GM Recalling 7 Million Pickup Trucks Over Takata Airbags, Will Cost $1.2B
GM petitioned the NHTSA four times to avoid spending roughly a third of its annual income recalling the deadly Takata airbag inflators—and lost.
The National Highway Traffic Safety Administration announced Monday that General Motors must recall and repair 5.9 million trucks and SUVs that were equipped with potentially deadly Takata airbag inflators in the U.S., plus another 1.1 million similar models with the airbags worldwide, reports CNN. The fix will cost the company an estimated $1.2 billion, which equals a third of its net annual income.
Takata's faulty airbags triggered the largest automotive safety recall in history as the inflators can explode with excessive force and send deadly shrapnel into the passenger compartment. To date, these Takata airbag inflators have killed 27 people worldwide, including 18 in the United States—which is precisely why the NHTSA wants them off the road. Some 100 million inflators have already been recalled worldwide, per NBC.
General Motors has been fighting to avoid this recall since 2016, arguing that Takata's airbags haven't been an issue in their trucks, NBC reports. They petitioned the NHTSA four times to avoid the recall accordingly, to no avail. It took the NHTSA—not to mention GM truck owners who claimed that GM was being flippant with their safety in the name of profit—over four years to finally get the decision through.
GM has 30 days to give the NHTSA a proposed schedule for notifying owners of the recalled vehicles and replacing those inflators. Because the airbag recall drove Takata into bankruptcy, GM has to foot the bill themselves.
If you own one of these trucks, get it fixed as soon as possible. These Takata airbag inflators used ammonium nitrate to set off the explosion that fills an airbag with air. However, that ammonium nitrate can deteriorate with heat and humidity, which causes the inflator's metal canister to explode with too much force, causing the inflator itself to break apart into potentially deadly shrapnel.
“Based on this information and information provided to the petition’s public docket, NHTSA concluded that the GM inflators in question are at risk of the same type of explosion after long-term exposure to high heat and humidity as other recalled Takata inflators,” read an NHTSA statement quoted by NBC.
In its 2019 petition to avoid the recall, GM tried claiming that the inflators were safe given that 67,000 had already deployed without one incident of flying shrapnel, NBC reports. They tried arguing a special case given that these inflators were built to GM's specifications. The company said that they even went so far as to having Northrup Grumman test 4,720 inflators in high-humidity and high-temperature cycles, which resulted in no unusual deployments.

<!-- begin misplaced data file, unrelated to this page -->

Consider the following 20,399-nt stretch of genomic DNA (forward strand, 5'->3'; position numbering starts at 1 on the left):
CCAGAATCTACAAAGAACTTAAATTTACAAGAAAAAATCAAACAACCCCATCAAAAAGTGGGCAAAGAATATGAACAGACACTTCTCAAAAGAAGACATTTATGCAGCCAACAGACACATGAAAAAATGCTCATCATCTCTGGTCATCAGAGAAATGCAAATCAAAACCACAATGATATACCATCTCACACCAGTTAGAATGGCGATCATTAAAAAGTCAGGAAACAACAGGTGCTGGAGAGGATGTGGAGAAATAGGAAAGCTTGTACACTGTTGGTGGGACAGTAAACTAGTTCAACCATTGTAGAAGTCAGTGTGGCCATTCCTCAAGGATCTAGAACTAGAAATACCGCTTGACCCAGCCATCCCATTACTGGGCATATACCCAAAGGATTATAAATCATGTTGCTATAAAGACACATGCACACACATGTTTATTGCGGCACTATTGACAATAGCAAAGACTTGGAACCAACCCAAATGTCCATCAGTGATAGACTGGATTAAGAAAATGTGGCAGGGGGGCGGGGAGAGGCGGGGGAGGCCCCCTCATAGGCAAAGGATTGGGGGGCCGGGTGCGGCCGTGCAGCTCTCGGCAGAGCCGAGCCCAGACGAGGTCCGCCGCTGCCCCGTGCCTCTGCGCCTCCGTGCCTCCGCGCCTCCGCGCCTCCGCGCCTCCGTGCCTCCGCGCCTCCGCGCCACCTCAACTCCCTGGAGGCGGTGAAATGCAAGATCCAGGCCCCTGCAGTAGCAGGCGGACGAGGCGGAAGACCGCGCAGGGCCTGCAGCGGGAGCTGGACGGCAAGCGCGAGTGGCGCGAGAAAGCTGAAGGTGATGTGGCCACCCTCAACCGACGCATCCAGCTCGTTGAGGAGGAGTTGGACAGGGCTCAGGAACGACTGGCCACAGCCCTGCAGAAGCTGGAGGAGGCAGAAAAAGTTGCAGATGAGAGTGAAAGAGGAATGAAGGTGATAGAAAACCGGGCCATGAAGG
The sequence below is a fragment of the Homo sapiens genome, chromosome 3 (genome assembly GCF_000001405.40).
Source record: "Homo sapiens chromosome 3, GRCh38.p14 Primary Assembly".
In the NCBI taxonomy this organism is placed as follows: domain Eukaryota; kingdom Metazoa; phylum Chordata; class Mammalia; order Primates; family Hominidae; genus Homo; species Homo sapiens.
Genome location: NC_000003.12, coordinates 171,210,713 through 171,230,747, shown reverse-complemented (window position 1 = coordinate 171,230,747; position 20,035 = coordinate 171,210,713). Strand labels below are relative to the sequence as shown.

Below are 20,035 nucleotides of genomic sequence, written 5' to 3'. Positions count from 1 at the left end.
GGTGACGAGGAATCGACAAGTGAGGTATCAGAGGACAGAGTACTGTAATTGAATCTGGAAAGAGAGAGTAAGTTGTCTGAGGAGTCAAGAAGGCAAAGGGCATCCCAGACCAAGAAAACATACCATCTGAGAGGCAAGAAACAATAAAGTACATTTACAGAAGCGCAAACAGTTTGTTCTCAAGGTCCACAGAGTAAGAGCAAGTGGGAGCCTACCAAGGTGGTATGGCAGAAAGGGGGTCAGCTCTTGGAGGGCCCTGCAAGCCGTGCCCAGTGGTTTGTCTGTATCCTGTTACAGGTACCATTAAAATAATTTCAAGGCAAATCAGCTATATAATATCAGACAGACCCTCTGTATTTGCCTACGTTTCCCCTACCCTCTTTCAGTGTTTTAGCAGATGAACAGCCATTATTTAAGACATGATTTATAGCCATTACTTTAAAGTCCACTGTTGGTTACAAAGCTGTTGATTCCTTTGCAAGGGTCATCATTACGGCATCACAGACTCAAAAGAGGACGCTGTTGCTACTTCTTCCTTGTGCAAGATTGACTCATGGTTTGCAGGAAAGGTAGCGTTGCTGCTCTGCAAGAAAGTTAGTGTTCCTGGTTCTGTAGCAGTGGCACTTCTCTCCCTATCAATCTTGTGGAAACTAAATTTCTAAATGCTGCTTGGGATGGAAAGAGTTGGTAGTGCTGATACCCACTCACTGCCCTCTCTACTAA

The NHTSA didn't buy it, however, claiming that their final decision today was based on field data, aging tests, and statistical and engineering analyses. As a result of these findings, the NHTSA said that they will mandate the recall of every Takata airbag filled with ammonium nitrate in the United States, NBC reports. In early 2020, they exempted those that were installed with a desiccant that absorbs humidity, however, the agency is monitoring those airbags to determine whether the desiccant was enough.
GM released a statement saying that they still doesn't agree with the NHTSA's findings, but will go through with the recall as ordered. "The safety and trust of those who drive our vehicles is at the forefront of everything we do at General Motors," read the statement, as quoted by NBC.
This new recall will include many of GM's best-selling models produced between 2007 and 2014, per CNN: the Chevrolet Silverado, Chevrolet Suburban, Chevrolet Tahoe, Chevrolet Avalanche, Cadillac Escalade, GMC Sierra and GMC Yukon.
If you have another car that may have been included in prior recalls, you can check to see if your car has an outstanding recall here. Only three-fourths of the 800,000 GM vehicles recalled earlier have been fixed so far, reports CNN. Recalls are done at no cost to the owner and can save your life, so we can't reiterate this enough: Get those airbags fixed as soon as you can.
Got a tip? Send us a note: firstname.lastname@example.org
MORE TO READ
Takata’s Seat Belts May Be Recalled Next
The company went bankrupt after its defective airbag inflators turned deadly. Now inaccuracies found in seat belt reports may spur another recall.
Civic Driver Killed by Faulty Takata Airbag After Honda Sent Owner 15 Letters
The Takata airbag-inflicted death toll has climbed to 26 worldwide.
NHTSA Urged to Reconsider Extensions for Takata Repairs
Latest reported death from defective airbag came in an area where recalls were delayed at the request of manufacturers.
Honda Makes Graphic Safety Video To Scare You Into Fixing Your Defective Takata Airbag
For when a strongly worded letter just won’t do, apparently.